There are a few things that you may not be used to when driving in New Zealand.
Always drive on the left side of the road. If you drive on the right side of the road in your own country, please remember to keep left when pulling out onto the road – it’s easy to forget where you are! Keep well to the left when you are driving around a curve (a bend in the road), whether you are on a laned or unlaned road.
ALCOHOL AND DRUGS
Don’t drink or use drugs and then drive – the laws against this are strictly enforced in New Zealand and penalties are severe. For drivers under 20 years old, there is a zero alcohol limit. This means you are not entitled to drive if there is any alcohol in your blood or breath. For drivers aged 20 years and over, the alcohol limit is 50 milligrams per 100 millilitres of blood or 250 micrograms per litre of breath.
DRIVER LICENCE REQUIREMENTS
You must have your current and valid driver licence or driver permit with you at all times when you are driving. If your overseas licence or driver permit is not in English, you must also carry an accurate English translation.
By law, everyone in the vehicle must wear a safety belt or child restraint – whether they are in the front or back. Children under seven years of age must be secured in an approved child restraint. Children aged seven must be secured in an approved child restraint if such a restraint is available.
It is easy to underestimate travelling times in New Zealand. Distances may seem short on paper, but New Zealand roads may be narrower than you are used to, cover hilly terrain and vary from motorways (freeways) to unsealed gravel roads. If you are tired you are much more likely to have a crash.
HAND-HELD MOBILE PHONES
Drivers must not use a hand-held mobile phone when driving, unless the device is completely hands-free or mounted securely to the vehicle – and touched infrequently and briefly. Writing, reading or sending text messages on a mobile phone while driving is also illegal.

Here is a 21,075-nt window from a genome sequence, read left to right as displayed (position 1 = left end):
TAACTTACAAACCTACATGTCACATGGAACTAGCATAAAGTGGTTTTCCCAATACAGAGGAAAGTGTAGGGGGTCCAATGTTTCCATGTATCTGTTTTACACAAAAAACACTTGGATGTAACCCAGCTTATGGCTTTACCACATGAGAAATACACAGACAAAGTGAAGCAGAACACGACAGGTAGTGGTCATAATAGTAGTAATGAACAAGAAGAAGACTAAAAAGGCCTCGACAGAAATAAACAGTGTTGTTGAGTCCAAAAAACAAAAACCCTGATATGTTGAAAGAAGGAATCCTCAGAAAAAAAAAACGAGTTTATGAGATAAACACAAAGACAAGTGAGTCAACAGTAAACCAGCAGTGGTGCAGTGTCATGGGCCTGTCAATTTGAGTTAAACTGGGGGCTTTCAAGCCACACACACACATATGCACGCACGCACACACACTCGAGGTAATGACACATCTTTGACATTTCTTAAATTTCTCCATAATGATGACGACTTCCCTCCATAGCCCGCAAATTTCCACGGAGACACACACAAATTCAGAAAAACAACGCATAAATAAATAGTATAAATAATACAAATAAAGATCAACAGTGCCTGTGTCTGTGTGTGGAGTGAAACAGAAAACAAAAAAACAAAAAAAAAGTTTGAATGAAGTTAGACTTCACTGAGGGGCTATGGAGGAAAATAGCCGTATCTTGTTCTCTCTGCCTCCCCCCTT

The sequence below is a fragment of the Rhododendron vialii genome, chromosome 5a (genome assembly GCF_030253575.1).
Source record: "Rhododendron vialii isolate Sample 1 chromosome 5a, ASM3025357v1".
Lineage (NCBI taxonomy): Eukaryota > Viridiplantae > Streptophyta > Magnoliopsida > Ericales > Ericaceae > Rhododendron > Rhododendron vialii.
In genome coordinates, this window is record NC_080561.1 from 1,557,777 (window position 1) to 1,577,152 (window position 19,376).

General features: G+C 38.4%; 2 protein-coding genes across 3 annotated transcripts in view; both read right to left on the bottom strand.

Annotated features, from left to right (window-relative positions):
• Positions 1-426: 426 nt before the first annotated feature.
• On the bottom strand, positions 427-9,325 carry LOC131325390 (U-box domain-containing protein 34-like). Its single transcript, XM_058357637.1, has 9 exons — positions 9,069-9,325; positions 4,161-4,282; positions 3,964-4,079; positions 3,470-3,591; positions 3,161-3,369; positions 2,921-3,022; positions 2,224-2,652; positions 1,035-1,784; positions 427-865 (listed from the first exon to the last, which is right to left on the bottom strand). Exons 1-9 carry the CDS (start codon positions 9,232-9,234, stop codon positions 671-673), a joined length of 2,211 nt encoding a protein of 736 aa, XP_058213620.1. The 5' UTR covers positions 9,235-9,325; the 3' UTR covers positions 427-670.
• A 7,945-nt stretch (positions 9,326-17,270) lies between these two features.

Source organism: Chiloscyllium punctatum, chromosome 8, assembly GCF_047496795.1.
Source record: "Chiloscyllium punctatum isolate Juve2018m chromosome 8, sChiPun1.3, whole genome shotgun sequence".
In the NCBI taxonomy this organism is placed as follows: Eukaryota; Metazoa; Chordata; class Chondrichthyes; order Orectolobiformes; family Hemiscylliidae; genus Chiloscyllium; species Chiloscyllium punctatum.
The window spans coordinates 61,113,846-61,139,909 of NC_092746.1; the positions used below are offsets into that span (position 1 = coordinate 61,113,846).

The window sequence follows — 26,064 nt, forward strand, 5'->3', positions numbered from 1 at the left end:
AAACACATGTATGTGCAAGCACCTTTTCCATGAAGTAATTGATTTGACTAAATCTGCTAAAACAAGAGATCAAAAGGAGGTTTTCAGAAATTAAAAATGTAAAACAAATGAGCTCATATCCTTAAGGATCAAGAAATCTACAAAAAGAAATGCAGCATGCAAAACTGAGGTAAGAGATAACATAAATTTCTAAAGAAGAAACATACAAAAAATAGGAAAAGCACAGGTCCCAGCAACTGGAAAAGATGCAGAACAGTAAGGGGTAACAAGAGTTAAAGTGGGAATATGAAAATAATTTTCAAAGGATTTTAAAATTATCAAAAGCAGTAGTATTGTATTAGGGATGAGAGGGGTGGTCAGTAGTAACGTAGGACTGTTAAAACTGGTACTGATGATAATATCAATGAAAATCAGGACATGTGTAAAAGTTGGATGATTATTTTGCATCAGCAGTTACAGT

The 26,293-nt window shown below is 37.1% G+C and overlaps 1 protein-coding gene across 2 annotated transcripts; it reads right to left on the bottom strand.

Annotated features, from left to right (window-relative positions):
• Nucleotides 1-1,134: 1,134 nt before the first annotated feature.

GIVING WAY AT INTERSECTIONS
In general, if you’re turning, give way to all vehicles that are not turning. Always use your indicator when turning.
Most roads in New Zealand have a single lane each way, and some provide passing lanes at regular intervals – these should be used where possible when overtaking. You must not cross a solid yellow line on your side of the centre line to pass a vehicle, as this indicates it’s too dangerous to overtake.
NO LEFT TURN ON RED
In New Zealand you may not turn left at an intersection when the traffic signals are red. If turning at traffic signals, give way to pedestrians crossing the road.
SHARING THE ROAD WITH CYCLISTS
Cyclists have the same rights as drivers on New Zealand roads. Always slow down near cyclists, pass slowly and only when safe, and try to leave a space of 1.5 metres. Indicate in plenty of time and respect cycle lanes.
Different speed limits apply throughout New Zealand – look out for the speed limit signs. On most of New Zealand main rural roads and motorways, the speed limit is 100km/h unless a sign says a lower speed applies. In urban areas, the speed limit is usually 50km/h unless a sign says otherwise.
If red lights are flashing, stop and only proceed once the lights have stopped flashing. Other crossings have railway crossing and give way or stop signs only. When you see a stop sign at a crossing, stop and only cross the track if there are no trains approaching. When you see a give way sign, slow down and be ready to stop and only cross the track if there are no trains approaching.